Nevada official’s widower guilty
Chaz Higgs, a former Navy medic and critical-care nurse, was convicted Friday afternoon of first-degree murder in the poisoning death of his wife, Nevada state Controller Kathy Augustine. The jury later recommended a sentence of life in prison.
The Washoe County jury returned the verdict in a Reno courtroom after less than nine hours of deliberations.
Given Augustine’s political profile in Nevada -- and the drama of the accusation itself -- the case had been closely followed. The reading of the verdict was carried live over Reno television stations and streamed on KRNV.com.
Higgs stood as the court clerk read the verdict, and could be seen to sag slightly as the word “guilty” was pronounced. Otherwise, he showed no reaction.
Under the sentence recommended by the jury, there is the possibility of parole after 20 years.
Higgs, who had been free on bail, slashed his wrists Tuesday morning -- the second apparent suicide attempt since his wife’s death. He was then placed in custody under a suicide watch.
Higgs had taken the stand Monday and was questioned by his defense team. After the suicide attempt, Judge Steven Kosach suspended the trial until Thursday. Higgs resumed the stand and was cross-examined. He explained that he had attempted suicide because he believed he had exonerated himself in his testimony Monday, and was ready to die.
Augustine died when life support was removed last July 11, three days after Higgs told investigators he discovered her barely breathing and unresponsive in their home. He said he presumed she had suffered a heart attack.
But an autopsy determined Augustine had died after being injected with a powerful muscle relaxant called succinylcholine, or “succs,” which medical personnel use to immobilize patients as they insert breathing tubes.
Higgs was arrested in September in Virginia after the test results were known, and returned to Reno for trial.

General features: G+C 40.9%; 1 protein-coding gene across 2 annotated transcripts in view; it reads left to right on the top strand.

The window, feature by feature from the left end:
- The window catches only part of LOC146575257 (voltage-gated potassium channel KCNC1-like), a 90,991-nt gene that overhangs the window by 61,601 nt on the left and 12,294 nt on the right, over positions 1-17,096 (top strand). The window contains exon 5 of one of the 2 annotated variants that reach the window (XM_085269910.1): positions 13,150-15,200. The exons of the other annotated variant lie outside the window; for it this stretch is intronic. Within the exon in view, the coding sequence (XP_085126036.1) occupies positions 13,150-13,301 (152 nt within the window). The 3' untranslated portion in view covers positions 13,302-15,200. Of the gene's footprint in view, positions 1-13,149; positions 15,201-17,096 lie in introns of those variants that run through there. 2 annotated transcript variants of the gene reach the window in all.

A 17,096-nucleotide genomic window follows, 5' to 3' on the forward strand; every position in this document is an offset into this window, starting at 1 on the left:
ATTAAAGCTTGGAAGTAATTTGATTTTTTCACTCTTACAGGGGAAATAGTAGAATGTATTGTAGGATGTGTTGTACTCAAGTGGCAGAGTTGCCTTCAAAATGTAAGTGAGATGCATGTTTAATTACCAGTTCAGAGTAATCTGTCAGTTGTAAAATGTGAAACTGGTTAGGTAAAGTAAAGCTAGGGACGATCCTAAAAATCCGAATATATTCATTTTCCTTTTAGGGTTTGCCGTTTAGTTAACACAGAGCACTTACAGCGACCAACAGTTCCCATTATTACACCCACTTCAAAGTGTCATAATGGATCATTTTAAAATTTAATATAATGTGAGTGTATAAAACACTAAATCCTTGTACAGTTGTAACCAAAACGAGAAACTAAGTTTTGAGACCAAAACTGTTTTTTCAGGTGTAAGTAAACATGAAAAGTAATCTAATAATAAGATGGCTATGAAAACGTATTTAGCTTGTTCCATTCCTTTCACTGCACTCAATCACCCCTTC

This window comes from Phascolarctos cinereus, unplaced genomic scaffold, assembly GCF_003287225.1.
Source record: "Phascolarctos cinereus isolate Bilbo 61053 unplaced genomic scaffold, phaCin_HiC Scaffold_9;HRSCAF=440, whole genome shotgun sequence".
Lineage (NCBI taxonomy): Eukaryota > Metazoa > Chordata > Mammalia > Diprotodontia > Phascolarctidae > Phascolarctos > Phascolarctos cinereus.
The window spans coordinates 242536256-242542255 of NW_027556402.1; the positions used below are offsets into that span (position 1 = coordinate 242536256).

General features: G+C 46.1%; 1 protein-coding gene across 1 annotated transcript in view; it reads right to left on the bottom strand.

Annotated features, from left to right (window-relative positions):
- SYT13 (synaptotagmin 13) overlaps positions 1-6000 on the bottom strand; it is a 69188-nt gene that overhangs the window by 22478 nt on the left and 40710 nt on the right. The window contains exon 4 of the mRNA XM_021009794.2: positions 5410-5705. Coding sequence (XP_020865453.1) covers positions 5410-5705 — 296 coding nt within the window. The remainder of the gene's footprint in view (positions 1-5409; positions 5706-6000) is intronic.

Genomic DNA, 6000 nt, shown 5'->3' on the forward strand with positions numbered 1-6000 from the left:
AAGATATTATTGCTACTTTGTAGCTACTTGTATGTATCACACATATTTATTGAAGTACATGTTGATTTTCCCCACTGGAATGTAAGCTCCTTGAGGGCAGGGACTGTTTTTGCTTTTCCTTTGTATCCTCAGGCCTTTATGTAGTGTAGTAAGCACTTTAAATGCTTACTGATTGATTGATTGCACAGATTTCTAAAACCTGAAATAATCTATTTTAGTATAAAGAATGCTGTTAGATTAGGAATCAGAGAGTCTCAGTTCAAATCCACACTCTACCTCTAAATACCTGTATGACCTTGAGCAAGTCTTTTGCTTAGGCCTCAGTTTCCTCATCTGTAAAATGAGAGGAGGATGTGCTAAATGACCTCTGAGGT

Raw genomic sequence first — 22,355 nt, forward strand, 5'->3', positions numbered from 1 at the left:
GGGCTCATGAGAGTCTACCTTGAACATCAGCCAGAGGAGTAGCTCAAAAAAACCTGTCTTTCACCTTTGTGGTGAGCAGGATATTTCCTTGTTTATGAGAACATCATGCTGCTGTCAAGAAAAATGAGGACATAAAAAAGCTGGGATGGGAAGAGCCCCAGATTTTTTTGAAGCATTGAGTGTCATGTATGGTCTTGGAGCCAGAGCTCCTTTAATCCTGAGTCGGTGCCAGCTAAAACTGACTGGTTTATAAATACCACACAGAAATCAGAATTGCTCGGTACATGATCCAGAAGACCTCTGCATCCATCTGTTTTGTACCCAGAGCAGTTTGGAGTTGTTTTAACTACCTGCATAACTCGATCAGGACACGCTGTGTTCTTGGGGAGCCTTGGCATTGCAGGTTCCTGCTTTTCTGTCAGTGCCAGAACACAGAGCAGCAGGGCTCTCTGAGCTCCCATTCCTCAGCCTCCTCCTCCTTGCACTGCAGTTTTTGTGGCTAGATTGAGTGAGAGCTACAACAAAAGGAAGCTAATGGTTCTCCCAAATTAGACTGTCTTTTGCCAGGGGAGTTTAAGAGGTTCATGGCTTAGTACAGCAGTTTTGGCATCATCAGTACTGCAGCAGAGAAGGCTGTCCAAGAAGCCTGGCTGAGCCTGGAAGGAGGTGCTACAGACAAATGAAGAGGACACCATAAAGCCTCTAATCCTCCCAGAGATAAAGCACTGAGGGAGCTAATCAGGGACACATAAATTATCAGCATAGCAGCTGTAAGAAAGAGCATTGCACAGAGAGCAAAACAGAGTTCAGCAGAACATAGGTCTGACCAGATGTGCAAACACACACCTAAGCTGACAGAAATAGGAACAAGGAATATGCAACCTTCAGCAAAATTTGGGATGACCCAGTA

The case hinged on the testimony of Higgs’ fellow nurses at Reno-area healthcare facilities.
The nurses testified that before her death, Higgs had used disparaging terms to refer to his wife, and that he talked of plans to leave her. Kim Ramey, the prosecution’s first witness, testified that she and Higgs talked July 7 about the Darren Mack case. Mack is accused of killing his wife and shooting and wounding the Reno judge handling their divorce.
Ramey testified that Higgs said Mack had handled the killing incorrectly. “If you want to get rid of someone, you just hit them with a little succs, because you can’t trace it post-mortem,” she quoted Higgs as saying.
Suspicion about the cause of Augustine’s death was first raised after Ramey saw news reports of the politician’s hospitalization and told police about Higgs’ comments. Doctors then tested Augustine for the presence of the drug.
Higgs’ defense lawyer, David Houston, sought to convince the jury that Higgs had no reason to kill Augustine because he was in the process of leaving her. He also tried to raise doubts about the medical evidence, including the site of the injection, which was in the muscle of the buttocks. The drug works fastest if delivered intravenously, and Higgs would have known that, Houston argued.
Higgs and Augustine met in 2003, when Higgs was among the medical personnel treating her then-husband, Charles Augustine, after he suffered a stroke. Charles Augustine died that August, and Higgs and Augustine quickly became romantically involved. During a trip to Hawaii three weeks later, they married.
The unusual start and seemingly fast pace of their romance led to speculation that Higgs -- as well as Augustine -- might have been involved in Charles Augustine’s death.
Authorities exhumed the body, but test results in May determined he had died of complications from the stroke.
Kathy Augustine was a controversial figure in Nevada politics. A hard-edged campaigner, she had just begun a comeback campaign for state treasurer after becoming the first state official in Nevada history to be impeached.
She had barely retained the elected controller’s position when the state Senate opted in 2004 to reprimand her rather than remove her for using state employees and equipment in her 2002 reelection campaign.
Start your day right
Sign up for Essential California for news, features and recommendations from the L.A. Times and beyond in your inbox six days a week.
You may occasionally receive promotional content from the Los Angeles Times.